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Sometimes it really seems that people will go out of their way to justify their hatred. Today, just in the past few minutes, I've run across two attempts to keep the LGBT community from achieving equality that are sure to backfire if they are "successful."

Case Number 1: An Oklahoma state legislator is propose a bill that would abolish all state regulation of marriage.

Case Number 2: In South Dakota there are two actual bills already introduced which...

...are intended to prevent people from being sued if their religious beliefs keep them from taking part in a same-sex ceremony.
It's not clear whether one bill covers clergy and the other covers businesses or whether each bill covers both that the "two bills" are companions, each in its respective legislative chamber.

Let's ponder beneath the Great Orange Squiggle.

There is a point to this exercise to be sure and no doubt many readers already know where I'm going. But I'll be coy just for a moment longer.

South Dakota first. Not sure why; just because it's easier. First part is unnecessary because clergy aren't compelled, in any state I know of, to celebrate a marriage they disapprove of. The second part, well, all I can say is that if you want to PROVE your agenda consists of being discriminatory, what better way to do it than to say so in your legislation? Only one sort of wedding is considered here: a "gay" one. Let's not waste too much time pointing out that a wedding is a wedding. Perhaps the geniuses who've been considering these bills have not familiarized themselves with Romer vs Evans.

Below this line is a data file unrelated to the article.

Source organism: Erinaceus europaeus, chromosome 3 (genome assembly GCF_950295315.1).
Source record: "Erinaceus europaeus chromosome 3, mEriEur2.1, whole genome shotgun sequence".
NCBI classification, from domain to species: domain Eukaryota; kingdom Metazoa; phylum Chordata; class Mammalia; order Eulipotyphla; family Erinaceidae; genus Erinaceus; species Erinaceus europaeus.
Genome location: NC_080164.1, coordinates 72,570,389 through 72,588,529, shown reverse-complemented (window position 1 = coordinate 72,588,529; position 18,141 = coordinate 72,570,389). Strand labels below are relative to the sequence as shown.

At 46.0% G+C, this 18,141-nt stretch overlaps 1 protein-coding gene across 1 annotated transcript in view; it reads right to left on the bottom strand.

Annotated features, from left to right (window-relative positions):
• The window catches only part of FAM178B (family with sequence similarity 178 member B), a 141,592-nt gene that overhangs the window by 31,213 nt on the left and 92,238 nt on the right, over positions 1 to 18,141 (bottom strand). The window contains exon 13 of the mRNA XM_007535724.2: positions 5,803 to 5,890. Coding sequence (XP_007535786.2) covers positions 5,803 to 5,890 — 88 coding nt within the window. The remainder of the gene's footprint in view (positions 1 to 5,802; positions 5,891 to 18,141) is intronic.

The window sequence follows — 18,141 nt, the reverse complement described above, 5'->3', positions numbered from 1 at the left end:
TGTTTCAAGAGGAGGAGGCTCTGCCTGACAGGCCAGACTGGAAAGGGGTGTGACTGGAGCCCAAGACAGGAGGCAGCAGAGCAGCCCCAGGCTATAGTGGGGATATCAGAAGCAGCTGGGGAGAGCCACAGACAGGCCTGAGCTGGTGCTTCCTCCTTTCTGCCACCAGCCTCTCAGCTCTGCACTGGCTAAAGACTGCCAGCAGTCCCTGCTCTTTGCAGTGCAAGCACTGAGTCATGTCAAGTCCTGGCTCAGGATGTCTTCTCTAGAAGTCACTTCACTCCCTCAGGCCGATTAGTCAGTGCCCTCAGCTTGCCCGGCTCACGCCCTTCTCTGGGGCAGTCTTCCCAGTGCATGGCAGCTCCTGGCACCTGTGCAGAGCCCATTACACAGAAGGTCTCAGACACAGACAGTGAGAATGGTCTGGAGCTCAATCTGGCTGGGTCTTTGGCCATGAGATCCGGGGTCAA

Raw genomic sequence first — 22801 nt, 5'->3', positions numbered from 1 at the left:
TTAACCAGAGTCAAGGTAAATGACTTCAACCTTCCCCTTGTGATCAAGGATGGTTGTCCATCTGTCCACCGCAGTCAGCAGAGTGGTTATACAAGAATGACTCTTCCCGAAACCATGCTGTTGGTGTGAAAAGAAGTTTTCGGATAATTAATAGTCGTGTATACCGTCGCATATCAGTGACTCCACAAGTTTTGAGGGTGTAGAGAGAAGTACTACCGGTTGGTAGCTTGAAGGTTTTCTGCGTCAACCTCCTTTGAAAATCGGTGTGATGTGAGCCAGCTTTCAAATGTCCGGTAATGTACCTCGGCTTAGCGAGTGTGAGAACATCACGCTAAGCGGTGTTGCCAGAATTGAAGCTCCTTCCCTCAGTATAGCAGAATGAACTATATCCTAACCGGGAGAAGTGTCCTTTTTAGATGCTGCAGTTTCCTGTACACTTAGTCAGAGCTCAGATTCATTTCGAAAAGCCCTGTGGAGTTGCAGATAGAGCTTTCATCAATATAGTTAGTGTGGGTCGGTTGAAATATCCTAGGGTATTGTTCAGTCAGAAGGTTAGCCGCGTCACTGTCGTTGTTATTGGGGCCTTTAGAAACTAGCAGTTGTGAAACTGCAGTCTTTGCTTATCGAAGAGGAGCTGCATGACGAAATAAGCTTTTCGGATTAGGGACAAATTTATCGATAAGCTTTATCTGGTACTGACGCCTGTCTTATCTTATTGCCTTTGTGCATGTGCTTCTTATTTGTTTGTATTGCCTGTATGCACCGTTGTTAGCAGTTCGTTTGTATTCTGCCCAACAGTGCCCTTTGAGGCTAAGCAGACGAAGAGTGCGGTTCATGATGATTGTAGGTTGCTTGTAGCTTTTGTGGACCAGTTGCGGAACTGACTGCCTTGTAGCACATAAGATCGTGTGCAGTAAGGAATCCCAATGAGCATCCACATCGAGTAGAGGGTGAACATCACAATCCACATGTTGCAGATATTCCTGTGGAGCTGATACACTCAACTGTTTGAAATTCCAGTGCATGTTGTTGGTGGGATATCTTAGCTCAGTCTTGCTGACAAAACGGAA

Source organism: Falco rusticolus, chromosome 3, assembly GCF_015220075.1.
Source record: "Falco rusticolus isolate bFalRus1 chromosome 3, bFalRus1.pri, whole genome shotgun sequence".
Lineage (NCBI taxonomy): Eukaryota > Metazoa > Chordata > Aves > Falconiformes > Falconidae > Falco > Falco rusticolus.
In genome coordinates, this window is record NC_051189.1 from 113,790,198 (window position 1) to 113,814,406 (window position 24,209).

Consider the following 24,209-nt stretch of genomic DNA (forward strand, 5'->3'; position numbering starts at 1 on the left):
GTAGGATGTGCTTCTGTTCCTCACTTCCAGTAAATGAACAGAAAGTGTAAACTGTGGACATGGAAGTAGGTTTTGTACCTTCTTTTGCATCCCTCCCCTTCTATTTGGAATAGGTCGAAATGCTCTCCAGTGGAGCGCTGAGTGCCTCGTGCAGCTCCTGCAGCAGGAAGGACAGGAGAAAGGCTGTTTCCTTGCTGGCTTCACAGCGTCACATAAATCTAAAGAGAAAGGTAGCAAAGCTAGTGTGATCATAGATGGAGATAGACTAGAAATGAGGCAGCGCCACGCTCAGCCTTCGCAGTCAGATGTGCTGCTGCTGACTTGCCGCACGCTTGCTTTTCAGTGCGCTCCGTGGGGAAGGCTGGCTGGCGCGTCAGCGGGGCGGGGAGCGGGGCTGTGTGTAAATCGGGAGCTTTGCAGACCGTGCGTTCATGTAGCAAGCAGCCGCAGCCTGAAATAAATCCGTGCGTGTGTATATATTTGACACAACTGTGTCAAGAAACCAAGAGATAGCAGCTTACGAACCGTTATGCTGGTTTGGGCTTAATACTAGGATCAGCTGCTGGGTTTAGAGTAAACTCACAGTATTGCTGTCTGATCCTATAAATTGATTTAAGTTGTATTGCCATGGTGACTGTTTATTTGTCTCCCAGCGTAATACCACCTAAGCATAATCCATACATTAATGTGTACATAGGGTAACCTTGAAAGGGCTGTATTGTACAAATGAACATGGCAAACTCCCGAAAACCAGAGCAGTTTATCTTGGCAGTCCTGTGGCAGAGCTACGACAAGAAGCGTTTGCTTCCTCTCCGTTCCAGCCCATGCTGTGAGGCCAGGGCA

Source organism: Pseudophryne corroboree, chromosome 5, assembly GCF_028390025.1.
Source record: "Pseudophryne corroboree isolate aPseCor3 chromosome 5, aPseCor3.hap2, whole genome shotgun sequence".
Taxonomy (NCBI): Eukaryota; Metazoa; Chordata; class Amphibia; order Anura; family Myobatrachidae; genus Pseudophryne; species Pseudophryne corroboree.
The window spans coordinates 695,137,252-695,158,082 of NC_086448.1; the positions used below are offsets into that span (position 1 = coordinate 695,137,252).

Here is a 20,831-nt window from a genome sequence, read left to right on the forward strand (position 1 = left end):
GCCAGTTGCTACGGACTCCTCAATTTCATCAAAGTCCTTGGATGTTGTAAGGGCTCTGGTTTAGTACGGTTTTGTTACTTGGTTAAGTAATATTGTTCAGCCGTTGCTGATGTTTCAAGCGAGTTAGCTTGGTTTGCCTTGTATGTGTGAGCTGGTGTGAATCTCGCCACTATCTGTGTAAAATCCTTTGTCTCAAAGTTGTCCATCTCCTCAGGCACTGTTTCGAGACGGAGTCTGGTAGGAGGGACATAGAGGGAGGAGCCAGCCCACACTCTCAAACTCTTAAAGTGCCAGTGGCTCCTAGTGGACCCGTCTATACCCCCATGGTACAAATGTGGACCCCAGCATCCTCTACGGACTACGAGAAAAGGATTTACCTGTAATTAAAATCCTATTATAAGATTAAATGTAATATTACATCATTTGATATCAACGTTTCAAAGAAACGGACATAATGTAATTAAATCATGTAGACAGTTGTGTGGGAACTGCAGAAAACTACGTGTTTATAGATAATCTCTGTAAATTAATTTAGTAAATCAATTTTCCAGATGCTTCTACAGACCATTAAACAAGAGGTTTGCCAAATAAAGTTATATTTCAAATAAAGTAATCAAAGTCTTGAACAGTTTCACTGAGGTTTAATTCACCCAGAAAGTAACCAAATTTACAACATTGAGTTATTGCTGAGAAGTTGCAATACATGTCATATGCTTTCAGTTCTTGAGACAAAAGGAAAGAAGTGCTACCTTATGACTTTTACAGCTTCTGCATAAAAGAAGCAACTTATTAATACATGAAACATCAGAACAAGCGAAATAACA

And now Oklahoma: This one's a bit different because the legislation is only being "considered." Nothing's been introduced quite yet. People who proposes laws like this usually say something like "people can still get married in church so even though that won't have any legal weight, what's the big deal? They just won't be considered married." The forget just precisely how much turns on the status of "married." There are taxes (OK does have a state income tax; I looked it up), there is inheritance, there are legal protections in the event of domestic violence, there are state and federal laws against nepotism and attempts to influence court cases or other proceedings, there are rules against having to testify against one's spouse in court. Apparently nobody's bothered to give any of this any thought. Just as long as we can keep gays from getting married, that's the only thing that matters.

So here's the point. Actually there are several. The first one has to do with displays of animus. I don't think there's anything more transparent than a legislative record that says the reason a legislature took an action it did was to prevent a certain group to benefit from laws that provides benefits to others.

As has been noted in a few of the more recent court rulings regarding marriage equality recently, marriage has been defined by the federal courts, up to and including the Supreme Court, on numerous occasions as a "fundamental right." So to abolish civil marriage is an awfully big move to take. To deprive anyone of such a right, particularly one most have previously had access to, requires some very compelling reason. I don't think "we just don't want the gays to have it" would fall under that rubric.

My final point is in my title. It's pretty clear that the laws proposed in South Dakota would be struck down very quickly based on the precedent of Romer Vs Evans. A law cannot be created which defines a certain class of people for the express purpose of discriminating against those people. You try to do that, your state's gonna be sued. You try to take away a fundamental right from the entire population just so some specific group can't gain access to it? Same thing? South Dakota and Oklahoma are two states under complete control of the Republican party, supposedly the "fiscally responsible" party. Yet they're setting themselves up to waste the resources of their citizens on fighting court cases they are sure to lose and which will consume significant resources. Well, if that's what they want to do I suppose it's their right. But they really shouldn't go complaining how expensive it's gonna be for them. I really am not inclined to sympathize.


Does what these states are considering sound like a good idea to you?

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